2 Types of Weight Loss Drugs: Who Can Take Them and Who Shouldn’t?


Obesity and overweight affect increasing numbers of people, and for some, diet and exercise aren’t enough. A broad range of drug interventions can help.

Who Can Take Obesity Drugs, and Who Shouldn’t?

While weight loss medications can be effective in aiding weight loss, they are typically prescribed only in cases of obesity or overweight that can lead to severe health problems.

“The clinician can review and follow several published guidelines that have summarized best evidence of when to initiate pharmacologic therapies,” Mary Ann Kliethermes, who holds a doctorate in pharmacy and is the director of medication safety and quality for the American Society of Health-Systems Pharmacists, told The Epoch Times.

The American Gastroenterological Association (AGA) recommends using drug therapy when lifestyle modifications have failed or shown insufficient results, and the patient has weight-related complications, like diabetes, hypertension, or high cholesterol.

“It is inappropriate for people taking these classes of medications purely for cosmetic reasons,” said Dr. Amanda Velazquez, director of obesity medicine in the Department of Surgery at Cedars-Sinai Hospital.

“This is feeding into our societal obsession with ‘thinness,’ and that’s not productive, especially when it comes to health,” she continued.

2 Common Types of Weight Loss Drugs

Weight loss drugs that are currently available  include: 

Fat Absorption Inhibitors

Orlistat is a fat absorption inhibitor that reduces our ability to absorb fat in the intestines. It inhibits an enzyme called lipase, which breaks down fat molecules. This prevents the body from absorbing and storing dietary fats.

Side effects of using Orlistat can include bladder pain, ear congestion, and muscle aches.

Appetite Suppressants

Appetite suppressants work by reducing hunger and promoting feelings of fullness.

These drugs work by increasing levels of certain brain chemicals, such as serotonin and norepinephrine, that control hunger and satiety. Some of the most commonly used appetite suppressants include phentermine, diethylpropion, and benzphetamine.

Side effects of these medications can include insomnia, dry mouth, and constipation.

An appetite suppressant recently approved by the U.S. Food and Drug Administration (FDA) is a semaglutide sold under the brand name Wegovy. Injected once per week, it works by mimicking the hormone glucagon-like peptide-1 (GLP-1), which targets areas of the brain regulating appetite and food intake.

The most common side effects of Wegovy include nausea, diarrhea, vomiting, and constipation.

Another GLP-1 inhibitor called tirzepatide helps you reduce food intake while blunting metabolic responses that usually occur with calorie restriction, like slowed metabolism. A common side effect of tirzepatide is stomach pain; less common ones include fast heartbeat, heartburn, and recurrent fever.

Other GLP-1 inhibitors include Saxenda, also called liraglutide (pdf).

Certain classes of weight loss medications, like the GLP1 agonists, offer other health benefits, including improved insulin sensitivity, fatty liver, cardiovascular outcomes, and kidney health.

Possible Severe Side Effects and ‘Lifelong’ Treatment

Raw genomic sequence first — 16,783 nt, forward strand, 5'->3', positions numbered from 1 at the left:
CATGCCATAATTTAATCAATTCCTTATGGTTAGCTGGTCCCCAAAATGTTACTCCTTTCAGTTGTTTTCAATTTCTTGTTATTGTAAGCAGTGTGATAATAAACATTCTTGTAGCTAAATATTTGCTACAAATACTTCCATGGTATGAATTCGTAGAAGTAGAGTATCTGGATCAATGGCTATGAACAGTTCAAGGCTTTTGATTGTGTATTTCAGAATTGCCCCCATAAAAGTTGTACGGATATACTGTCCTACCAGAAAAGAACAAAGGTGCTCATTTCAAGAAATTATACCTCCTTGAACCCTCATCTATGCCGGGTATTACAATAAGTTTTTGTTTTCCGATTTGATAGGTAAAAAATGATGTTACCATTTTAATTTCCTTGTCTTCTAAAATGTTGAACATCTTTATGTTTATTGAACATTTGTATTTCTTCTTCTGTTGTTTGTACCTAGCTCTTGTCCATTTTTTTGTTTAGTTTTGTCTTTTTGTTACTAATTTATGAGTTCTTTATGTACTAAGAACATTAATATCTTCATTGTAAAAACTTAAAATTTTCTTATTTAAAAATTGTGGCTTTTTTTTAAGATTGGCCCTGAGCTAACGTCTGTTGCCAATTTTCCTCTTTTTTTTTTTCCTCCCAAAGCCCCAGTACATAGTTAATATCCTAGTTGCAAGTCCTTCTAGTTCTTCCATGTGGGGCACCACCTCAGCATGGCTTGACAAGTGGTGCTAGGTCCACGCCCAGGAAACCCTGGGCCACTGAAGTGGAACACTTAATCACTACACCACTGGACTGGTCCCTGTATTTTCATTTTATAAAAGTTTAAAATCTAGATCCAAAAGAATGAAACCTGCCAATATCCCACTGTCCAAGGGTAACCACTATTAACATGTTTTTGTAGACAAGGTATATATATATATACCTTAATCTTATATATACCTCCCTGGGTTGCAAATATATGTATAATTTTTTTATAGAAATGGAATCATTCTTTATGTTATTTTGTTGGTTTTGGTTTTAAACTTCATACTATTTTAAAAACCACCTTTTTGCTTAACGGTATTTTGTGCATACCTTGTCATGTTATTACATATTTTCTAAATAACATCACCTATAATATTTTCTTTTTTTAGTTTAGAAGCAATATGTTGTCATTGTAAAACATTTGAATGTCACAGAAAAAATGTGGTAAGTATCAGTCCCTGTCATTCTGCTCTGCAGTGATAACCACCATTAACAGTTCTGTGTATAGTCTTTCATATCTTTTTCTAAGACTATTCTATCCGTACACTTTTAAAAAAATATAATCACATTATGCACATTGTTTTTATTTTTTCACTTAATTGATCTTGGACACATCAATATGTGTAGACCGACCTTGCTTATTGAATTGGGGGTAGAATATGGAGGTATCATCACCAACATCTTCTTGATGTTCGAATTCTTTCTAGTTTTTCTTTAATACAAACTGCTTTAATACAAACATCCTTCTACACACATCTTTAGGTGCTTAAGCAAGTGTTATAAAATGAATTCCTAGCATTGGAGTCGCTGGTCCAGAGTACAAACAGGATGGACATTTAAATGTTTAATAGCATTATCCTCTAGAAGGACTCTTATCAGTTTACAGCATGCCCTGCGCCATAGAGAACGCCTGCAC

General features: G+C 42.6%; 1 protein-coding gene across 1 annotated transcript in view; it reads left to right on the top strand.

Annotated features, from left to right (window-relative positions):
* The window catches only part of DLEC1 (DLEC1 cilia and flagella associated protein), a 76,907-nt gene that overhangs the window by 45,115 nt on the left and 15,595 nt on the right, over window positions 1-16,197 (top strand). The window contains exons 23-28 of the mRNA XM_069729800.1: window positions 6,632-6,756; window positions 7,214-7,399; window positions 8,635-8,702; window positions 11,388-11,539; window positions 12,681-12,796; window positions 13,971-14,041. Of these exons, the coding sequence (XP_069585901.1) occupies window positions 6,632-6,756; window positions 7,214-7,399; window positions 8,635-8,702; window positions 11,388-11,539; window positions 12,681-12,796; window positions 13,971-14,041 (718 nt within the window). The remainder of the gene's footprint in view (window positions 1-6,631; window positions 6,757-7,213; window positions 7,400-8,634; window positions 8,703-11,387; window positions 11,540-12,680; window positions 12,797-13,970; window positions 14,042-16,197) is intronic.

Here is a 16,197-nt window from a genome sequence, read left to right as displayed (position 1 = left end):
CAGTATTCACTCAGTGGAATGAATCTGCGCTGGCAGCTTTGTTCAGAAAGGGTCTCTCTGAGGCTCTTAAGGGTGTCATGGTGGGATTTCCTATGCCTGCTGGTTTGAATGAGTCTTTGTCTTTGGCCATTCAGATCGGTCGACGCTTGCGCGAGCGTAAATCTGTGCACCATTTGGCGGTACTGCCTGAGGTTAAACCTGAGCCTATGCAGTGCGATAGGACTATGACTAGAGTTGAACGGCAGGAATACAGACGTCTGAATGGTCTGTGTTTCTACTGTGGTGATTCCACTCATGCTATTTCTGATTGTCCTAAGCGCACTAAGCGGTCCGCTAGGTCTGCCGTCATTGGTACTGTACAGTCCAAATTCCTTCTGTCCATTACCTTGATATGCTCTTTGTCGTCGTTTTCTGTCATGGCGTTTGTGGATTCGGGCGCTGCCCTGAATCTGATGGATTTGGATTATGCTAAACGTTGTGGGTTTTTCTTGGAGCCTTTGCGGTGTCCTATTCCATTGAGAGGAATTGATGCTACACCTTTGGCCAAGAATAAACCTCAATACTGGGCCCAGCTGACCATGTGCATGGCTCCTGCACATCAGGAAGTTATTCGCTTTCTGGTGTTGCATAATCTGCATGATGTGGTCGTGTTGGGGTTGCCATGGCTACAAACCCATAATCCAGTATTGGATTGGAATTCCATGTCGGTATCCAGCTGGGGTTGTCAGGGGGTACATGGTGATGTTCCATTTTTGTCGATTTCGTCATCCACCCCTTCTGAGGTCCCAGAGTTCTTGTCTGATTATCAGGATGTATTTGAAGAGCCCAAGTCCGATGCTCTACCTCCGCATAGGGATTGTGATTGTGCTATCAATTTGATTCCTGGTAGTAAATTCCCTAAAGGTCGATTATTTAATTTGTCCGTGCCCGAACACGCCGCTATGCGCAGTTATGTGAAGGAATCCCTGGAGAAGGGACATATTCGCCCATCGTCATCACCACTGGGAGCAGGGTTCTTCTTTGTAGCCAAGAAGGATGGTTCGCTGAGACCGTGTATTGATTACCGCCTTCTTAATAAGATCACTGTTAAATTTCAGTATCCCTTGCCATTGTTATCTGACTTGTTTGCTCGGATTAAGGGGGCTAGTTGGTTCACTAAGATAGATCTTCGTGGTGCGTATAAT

However, tirzepatide and Wegovy are also associated with a potentially severe side effect.

“Both semaglutide and liraglutide have boxed warnings for multiple endocrine neoplasia type 2 syndrome,” said Kliethermes.

The FDA warns that Saxenda causes thyroid tumors at “clinically relevant exposures” in rats. “It is unknown whether Saxenda causes thyroid C-cell tumors, including medullary thyroid carcinoma (MTC), in humans,” cautioned the FDA.

These drugs are also intended to be taken lifelong to maintain weight loss.

“This is because obesity is a chronic, complex medical condition, just like high blood pressure and diabetes. Thus, we treat it similarly—lifelong,” said Velazquez.

These drugs aren’t magic bullets.

“It is important for everyone to understand that all medications have a benefit and a risk,” said Kliethermes. Before using them, doctors also need to consider individually whether patients have other medical conditions, other medications, and the cost.

These drugs are typically prescribed together with lifestyle changes, like eating a healthy diet and getting regular exercise.

Natural Metabolism Boosters

Metabolism boosters work by increasing the metabolic rate of the body and thus stimulate the body to burn more calories than it normally would.

Natural metabolism boosters include:

Ephedrine: A systematic review of studies concluded that ephedrine, found in Ma Huang, an herb used in traditional Chinese medicine, is linked to weight loss and increased energy.

Caffeine: This compound gives coffee its reputation as an energy booster. Research finds people who successfully maintained weight loss consumed “significantly” more cups of coffee and caffeinated beverages compared with a control group.

Green tea extract: A randomized, controlled trial found green tea enhanced fat burning during exercise, and a systematic review of studies concluded that green tea extract can help improve glucose metabolism and facilitate weight loss.

Exercise: It’s obvious that the more you move, the more calories you’ll burn. Research confirms that combining weight training with diet reduces body fat while maintaining calorie-burning muscle mass.

For those who don’t have the time for a formal training regimen, one study finds that just walking (at any speed) reduces total body fat.

George Citroner reports on health and medicine, covering topics that include cancer, infectious diseases, and neurodegenerative conditions. He was awarded the Media Orthopaedic Reporting Excellence (MORE) award in 2020 for a story on osteoporosis risk in men.
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